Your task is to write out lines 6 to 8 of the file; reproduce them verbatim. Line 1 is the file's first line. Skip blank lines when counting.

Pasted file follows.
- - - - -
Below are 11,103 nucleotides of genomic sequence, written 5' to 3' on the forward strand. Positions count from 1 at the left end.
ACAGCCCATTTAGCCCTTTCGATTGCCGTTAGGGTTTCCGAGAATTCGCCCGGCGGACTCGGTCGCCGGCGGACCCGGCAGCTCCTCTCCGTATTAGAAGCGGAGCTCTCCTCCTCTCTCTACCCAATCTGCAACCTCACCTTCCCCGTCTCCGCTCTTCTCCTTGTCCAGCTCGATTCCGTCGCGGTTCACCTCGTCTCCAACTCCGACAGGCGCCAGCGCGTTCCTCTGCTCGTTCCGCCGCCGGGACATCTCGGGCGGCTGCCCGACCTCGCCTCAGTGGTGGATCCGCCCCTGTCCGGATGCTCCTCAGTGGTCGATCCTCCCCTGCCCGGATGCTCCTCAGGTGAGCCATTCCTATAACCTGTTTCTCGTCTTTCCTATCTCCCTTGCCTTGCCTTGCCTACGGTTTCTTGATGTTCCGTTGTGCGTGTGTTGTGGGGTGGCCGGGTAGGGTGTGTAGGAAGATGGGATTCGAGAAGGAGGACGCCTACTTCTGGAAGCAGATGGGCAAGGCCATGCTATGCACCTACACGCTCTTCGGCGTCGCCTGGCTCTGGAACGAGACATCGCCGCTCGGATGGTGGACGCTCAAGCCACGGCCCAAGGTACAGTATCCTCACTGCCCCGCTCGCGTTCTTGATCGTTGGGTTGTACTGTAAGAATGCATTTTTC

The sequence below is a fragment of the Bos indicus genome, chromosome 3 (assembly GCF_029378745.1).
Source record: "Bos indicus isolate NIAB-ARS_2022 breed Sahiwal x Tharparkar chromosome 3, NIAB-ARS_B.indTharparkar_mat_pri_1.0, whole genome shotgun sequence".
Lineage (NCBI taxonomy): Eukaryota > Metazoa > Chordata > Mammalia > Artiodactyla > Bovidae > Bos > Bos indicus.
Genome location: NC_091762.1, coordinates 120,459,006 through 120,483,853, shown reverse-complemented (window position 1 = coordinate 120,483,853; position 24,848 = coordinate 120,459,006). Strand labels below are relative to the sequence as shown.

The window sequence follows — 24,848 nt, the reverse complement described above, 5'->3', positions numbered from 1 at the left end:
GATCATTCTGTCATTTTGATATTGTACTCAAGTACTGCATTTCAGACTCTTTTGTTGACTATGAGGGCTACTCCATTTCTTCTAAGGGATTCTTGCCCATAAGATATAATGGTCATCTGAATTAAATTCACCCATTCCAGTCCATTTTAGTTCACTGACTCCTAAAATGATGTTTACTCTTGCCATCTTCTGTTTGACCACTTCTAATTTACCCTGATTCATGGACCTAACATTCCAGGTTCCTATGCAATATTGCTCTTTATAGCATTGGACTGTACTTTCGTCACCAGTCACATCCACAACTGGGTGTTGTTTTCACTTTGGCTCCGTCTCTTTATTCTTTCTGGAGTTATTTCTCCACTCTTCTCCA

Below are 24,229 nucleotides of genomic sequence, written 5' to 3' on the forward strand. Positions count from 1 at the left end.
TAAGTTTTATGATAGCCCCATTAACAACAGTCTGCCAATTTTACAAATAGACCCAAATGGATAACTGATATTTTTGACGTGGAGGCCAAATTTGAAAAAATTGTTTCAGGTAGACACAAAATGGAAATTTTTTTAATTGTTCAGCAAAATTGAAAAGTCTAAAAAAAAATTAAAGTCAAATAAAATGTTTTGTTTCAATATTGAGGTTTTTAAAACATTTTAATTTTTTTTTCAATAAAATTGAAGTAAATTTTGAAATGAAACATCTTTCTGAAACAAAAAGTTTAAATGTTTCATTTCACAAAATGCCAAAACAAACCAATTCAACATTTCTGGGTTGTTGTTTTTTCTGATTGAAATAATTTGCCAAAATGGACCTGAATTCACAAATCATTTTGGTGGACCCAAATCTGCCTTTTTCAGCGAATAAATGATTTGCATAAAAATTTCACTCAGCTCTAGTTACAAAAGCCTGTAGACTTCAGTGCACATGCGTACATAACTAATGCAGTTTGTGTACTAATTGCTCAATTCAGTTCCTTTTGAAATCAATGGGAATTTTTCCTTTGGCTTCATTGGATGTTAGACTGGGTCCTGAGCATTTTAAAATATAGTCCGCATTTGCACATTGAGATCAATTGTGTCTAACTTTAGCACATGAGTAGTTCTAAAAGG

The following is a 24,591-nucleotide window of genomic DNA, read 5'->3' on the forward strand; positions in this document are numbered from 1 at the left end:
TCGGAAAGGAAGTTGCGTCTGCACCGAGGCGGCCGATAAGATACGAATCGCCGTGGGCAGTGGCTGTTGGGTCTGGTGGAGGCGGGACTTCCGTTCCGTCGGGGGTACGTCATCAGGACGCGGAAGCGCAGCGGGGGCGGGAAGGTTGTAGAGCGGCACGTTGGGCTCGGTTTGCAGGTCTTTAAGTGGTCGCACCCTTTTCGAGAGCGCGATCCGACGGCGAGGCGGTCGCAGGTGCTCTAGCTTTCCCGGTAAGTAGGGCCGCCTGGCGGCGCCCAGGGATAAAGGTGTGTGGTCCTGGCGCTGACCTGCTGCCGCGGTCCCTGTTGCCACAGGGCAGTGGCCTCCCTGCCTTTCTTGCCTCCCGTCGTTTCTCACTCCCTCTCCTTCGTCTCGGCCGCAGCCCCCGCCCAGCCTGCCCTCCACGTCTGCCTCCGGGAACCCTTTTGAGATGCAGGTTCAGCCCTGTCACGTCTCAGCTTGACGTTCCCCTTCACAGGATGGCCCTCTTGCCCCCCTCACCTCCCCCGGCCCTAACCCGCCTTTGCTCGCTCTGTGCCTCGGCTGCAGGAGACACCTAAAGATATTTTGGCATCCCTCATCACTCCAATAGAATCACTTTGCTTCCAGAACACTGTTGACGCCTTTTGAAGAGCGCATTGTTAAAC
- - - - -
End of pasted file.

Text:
Genome location: NC_091762.1, coordinates 120,459,006 through 120,483,853, shown reverse-complemented (window position 1 = coordinate 120,483,853; position 24,848 = coordinate 120,459,006). Strand labels below are relative to the sequence as shown.

The window sequence follows — 24,848 nt, the reverse complement described above, 5'->3', positions numbered from 1 at the left end:
GATCATTCTGTCATTTTGATATTGTACTCAAGTACTGCATTTCAGACTCTTTTGTTGACTATGAGGGCTACTCCATTTCTTCTAAGGGATTCTTGCCCATAAGATATAATGGTCATCTGAATTAAATTCACCCATTCCAGTCCATTTTAGTTCACTGACTCCTAAAATGATGTTTACTCTTGCCATCTTCTGTTTGACCACTTCTAATTTACCCTGATTCATGGACCTAACATTCCAGGTTCCTATGCAATATTGCTCTTTATAGCATTGGACTGTACTTTCGTCACCAGTCACATCCACAACTGGGTGTTGTTTTCACTTTGGCTCCGTCTCTTTATTCTTTCTGGAGTTATTTCTCCACTCTTCTCCA